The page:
Great Gatsby - the Green Light

1554 Words7 Pages
The Great Gatsby by F. Scott Fitzgerald deals on one level with Jay Gatsby’s hopes and dreams, but on a deeper level also deals with the Great American Dream. The novel starts and ends with a reference to the green light at the end of the dock, indicating an important symbolism. The first time Nick catches sight of Jay Gatsby, Gatsby “stretched his arms towards the dark water […] [Nick] distinguished nothing except a single green light […] that might have been at the end of a dock.” (Fitzgerald 2000:25). Fitzgerald ends the novel by again referring to the “green light at the end of Daisy’s dock.” (171).

The protagonist of the novel is Jay Gatsby, a wealthy young man from the Midwest, who has moved to the New York in the East to pursue
…show more content…
This superficiality is the ultimate moral corruption and Daisy clearly represents these lack of values.

The class divide between rich and poor is clearly illustrated by George Wilson, who lives on the edge of the valley of ashes. He is doomed to be viewed as unsuccessful and inferior, both by the wealthy inhabitants of the Eggs and by his wife, who betrays him with Tom. Clearly, character is not what people value. Wilson is an honest, hardworking man, while Tom is a rather unsavoury character. This corruption of values appears throughout the novel, with the desolate wasteland of the valley of ashes represents the moral decay of the 1920’s. Just as people travel from the Eggs to New York without really noticing the decay, so they pursue their dreams at any cost, not taking heed of the lack of moral fibre and the corruption that money and power brings. It is fitting that Tom’s mistress lives and dies in this grey wasteland. It is also where Nick meets her for the first time.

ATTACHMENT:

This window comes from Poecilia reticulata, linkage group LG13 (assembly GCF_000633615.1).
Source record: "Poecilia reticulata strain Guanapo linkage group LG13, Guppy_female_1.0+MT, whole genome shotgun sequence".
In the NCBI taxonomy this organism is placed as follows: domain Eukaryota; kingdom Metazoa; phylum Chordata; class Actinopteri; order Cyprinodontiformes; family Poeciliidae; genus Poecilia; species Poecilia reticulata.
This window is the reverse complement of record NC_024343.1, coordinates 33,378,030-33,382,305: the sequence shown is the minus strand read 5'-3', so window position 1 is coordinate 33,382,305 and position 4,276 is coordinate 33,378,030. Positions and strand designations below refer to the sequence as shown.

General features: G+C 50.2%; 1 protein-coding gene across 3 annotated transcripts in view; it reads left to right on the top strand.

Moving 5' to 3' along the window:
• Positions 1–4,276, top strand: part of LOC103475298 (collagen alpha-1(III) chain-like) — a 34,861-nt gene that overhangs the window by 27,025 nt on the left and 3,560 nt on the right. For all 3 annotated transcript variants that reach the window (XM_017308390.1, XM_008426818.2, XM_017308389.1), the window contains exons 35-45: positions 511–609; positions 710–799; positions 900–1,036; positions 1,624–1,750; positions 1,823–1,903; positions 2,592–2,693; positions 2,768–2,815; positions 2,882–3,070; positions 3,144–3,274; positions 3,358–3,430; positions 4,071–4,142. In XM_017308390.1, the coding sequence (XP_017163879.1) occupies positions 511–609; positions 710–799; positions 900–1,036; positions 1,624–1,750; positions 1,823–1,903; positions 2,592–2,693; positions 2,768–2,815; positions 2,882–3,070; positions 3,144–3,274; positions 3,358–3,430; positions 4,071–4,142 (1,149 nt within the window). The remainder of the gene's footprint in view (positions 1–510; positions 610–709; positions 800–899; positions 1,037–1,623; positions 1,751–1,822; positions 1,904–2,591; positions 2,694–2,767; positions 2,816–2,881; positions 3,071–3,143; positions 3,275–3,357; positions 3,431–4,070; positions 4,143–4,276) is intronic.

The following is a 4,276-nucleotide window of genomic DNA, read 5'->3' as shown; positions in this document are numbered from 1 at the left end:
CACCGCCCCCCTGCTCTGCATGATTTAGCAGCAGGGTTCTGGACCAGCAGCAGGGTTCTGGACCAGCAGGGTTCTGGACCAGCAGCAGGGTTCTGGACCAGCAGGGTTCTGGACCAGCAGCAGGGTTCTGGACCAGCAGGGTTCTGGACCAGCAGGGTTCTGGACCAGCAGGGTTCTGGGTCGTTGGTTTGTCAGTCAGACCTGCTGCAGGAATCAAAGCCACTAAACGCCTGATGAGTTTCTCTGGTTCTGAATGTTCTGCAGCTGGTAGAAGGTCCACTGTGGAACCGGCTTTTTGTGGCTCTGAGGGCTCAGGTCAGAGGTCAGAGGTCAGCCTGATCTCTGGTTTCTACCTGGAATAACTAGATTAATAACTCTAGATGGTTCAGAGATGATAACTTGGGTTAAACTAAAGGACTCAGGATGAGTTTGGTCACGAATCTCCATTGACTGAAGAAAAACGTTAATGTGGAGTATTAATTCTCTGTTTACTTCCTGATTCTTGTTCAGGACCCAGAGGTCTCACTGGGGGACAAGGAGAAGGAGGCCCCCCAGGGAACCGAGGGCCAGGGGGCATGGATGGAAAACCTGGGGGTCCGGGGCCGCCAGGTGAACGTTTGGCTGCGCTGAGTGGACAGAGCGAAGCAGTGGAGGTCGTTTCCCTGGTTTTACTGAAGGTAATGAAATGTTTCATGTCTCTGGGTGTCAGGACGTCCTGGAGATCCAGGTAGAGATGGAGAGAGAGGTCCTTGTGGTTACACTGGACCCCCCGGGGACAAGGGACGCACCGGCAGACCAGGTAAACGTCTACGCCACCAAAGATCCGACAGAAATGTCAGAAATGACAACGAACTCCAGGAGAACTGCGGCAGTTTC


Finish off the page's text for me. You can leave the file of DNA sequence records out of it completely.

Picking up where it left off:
Gatsby’s dream of Daisy serves to put her on a pedestal. Nick realises that even Gatsby must have understood this:
There must have been moments even that afternoon when Daisy tumbled short of his dreams - not through her own fault, but because of the colossal vitality of his illusion. (92).

When he eventually engineers their meeting through Nick, he realises that she is not the perfect woman he has

More about Great Gatsby - the Green Light

Open Document